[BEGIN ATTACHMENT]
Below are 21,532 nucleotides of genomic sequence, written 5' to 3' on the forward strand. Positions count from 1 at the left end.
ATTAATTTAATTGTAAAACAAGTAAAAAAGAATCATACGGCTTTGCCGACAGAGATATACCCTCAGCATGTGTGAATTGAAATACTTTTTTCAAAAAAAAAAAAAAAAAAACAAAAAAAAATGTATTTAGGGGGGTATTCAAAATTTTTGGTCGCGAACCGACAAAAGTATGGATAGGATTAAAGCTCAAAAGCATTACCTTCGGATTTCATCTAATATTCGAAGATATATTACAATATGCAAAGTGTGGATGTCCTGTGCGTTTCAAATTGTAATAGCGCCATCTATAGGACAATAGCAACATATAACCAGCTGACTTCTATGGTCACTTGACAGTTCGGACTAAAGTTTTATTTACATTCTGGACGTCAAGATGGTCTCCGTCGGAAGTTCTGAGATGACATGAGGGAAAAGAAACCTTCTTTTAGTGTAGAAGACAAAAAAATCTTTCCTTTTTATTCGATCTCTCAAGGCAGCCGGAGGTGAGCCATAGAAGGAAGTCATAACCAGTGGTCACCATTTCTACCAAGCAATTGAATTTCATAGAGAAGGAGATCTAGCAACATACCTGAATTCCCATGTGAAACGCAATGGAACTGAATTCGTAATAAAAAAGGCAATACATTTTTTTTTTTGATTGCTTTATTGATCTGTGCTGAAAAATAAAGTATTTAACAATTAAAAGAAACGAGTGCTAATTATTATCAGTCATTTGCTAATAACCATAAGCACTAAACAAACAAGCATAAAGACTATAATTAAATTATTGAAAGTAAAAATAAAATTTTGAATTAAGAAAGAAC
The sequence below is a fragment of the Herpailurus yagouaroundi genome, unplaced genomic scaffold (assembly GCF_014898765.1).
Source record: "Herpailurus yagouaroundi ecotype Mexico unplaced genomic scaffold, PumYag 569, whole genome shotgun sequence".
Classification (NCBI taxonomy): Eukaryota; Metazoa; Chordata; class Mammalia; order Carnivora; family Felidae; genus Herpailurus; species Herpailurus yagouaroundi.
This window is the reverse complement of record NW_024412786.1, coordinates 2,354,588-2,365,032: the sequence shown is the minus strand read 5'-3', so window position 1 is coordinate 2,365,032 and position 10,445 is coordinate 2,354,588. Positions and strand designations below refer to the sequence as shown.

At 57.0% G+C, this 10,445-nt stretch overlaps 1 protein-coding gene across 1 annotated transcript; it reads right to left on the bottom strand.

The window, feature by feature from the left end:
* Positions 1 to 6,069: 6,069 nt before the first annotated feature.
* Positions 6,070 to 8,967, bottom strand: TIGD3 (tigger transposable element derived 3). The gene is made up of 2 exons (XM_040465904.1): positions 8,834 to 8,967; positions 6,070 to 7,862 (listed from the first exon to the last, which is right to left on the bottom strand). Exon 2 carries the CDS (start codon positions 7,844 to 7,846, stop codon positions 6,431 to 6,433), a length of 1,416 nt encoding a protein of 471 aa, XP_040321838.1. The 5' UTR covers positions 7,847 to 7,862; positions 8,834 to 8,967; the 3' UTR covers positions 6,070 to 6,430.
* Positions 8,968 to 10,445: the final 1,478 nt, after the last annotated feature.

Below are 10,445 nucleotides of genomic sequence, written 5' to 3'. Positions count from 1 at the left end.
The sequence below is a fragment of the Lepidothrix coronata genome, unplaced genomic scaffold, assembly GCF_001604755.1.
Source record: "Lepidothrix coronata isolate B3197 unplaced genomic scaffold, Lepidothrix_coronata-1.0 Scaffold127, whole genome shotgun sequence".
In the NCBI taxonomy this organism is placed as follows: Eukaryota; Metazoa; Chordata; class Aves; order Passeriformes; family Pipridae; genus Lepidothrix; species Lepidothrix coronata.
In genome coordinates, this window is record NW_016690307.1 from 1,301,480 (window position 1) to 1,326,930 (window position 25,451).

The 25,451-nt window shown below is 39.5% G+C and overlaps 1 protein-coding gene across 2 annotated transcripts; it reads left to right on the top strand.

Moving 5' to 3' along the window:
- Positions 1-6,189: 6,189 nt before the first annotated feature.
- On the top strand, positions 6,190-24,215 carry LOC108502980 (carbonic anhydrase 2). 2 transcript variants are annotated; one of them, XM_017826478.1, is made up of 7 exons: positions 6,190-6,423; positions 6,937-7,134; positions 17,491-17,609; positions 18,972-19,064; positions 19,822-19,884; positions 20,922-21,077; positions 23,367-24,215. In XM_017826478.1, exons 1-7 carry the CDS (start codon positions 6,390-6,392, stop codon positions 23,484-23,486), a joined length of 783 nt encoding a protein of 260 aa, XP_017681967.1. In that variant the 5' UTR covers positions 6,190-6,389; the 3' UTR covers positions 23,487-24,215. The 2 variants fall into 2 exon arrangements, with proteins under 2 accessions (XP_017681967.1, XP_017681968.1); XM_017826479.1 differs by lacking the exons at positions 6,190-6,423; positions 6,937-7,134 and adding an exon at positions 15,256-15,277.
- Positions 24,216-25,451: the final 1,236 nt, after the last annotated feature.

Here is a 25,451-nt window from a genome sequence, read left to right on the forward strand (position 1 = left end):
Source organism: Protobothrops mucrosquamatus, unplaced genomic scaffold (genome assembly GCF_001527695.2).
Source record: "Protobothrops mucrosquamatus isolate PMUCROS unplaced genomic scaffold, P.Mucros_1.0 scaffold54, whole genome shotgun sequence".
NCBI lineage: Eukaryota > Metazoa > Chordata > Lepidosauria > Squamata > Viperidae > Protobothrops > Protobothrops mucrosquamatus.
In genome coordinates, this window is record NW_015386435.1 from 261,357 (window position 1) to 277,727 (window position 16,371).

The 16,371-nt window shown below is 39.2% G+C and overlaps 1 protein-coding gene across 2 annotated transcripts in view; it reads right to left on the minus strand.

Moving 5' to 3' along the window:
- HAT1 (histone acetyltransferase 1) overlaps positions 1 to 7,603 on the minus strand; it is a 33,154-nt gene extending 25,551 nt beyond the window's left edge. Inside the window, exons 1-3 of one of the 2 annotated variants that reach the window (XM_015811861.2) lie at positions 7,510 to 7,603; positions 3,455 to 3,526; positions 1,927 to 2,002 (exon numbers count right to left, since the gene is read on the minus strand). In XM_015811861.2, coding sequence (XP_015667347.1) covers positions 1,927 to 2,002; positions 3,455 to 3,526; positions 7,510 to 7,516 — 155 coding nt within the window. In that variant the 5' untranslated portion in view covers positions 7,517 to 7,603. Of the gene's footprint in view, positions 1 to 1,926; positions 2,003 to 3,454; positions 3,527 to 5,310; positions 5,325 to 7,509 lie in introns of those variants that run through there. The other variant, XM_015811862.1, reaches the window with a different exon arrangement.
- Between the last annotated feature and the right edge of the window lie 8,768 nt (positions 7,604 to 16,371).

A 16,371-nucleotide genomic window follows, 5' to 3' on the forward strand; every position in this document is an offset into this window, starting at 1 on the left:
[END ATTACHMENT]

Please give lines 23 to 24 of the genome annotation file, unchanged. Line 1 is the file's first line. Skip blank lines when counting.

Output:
Source organism: Protobothrops mucrosquamatus, unplaced genomic scaffold (genome assembly GCF_001527695.2).
Source record: "Protobothrops mucrosquamatus isolate PMUCROS unplaced genomic scaffold, P.Mucros_1.0 scaffold54, whole genome shotgun sequence".